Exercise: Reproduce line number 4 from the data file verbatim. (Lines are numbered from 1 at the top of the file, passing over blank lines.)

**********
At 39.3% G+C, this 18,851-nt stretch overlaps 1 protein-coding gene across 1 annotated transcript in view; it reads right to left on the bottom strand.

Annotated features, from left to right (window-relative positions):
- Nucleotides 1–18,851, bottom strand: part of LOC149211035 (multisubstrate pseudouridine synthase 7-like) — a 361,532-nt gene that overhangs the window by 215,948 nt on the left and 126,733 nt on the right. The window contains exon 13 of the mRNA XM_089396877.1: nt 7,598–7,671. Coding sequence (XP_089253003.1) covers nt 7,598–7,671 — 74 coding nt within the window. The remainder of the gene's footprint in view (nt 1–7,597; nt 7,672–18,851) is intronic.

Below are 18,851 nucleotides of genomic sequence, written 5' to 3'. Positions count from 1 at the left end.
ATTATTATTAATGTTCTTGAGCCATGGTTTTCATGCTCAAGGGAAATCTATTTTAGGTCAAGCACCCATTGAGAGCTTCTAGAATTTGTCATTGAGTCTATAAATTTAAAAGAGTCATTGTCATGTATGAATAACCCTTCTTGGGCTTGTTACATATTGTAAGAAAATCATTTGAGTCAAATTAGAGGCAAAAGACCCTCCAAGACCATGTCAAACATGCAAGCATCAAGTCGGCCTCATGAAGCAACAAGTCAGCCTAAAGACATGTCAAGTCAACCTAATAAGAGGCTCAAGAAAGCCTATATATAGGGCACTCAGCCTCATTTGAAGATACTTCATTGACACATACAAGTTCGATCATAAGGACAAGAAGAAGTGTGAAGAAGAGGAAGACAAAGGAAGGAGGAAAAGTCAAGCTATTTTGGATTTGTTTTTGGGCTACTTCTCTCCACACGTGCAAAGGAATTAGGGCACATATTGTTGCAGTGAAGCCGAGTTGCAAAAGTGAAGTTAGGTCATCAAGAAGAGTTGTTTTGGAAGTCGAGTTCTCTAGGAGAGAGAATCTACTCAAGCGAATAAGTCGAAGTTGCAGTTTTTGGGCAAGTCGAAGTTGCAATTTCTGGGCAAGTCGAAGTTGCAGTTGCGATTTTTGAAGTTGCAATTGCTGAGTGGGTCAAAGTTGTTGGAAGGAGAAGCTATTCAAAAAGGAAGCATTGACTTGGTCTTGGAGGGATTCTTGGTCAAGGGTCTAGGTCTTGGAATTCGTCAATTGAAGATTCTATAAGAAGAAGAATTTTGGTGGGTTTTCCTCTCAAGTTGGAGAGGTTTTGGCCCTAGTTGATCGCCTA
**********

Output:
Below are 18,851 nucleotides of genomic sequence, written 5' to 3'. Positions count from 1 at the left end.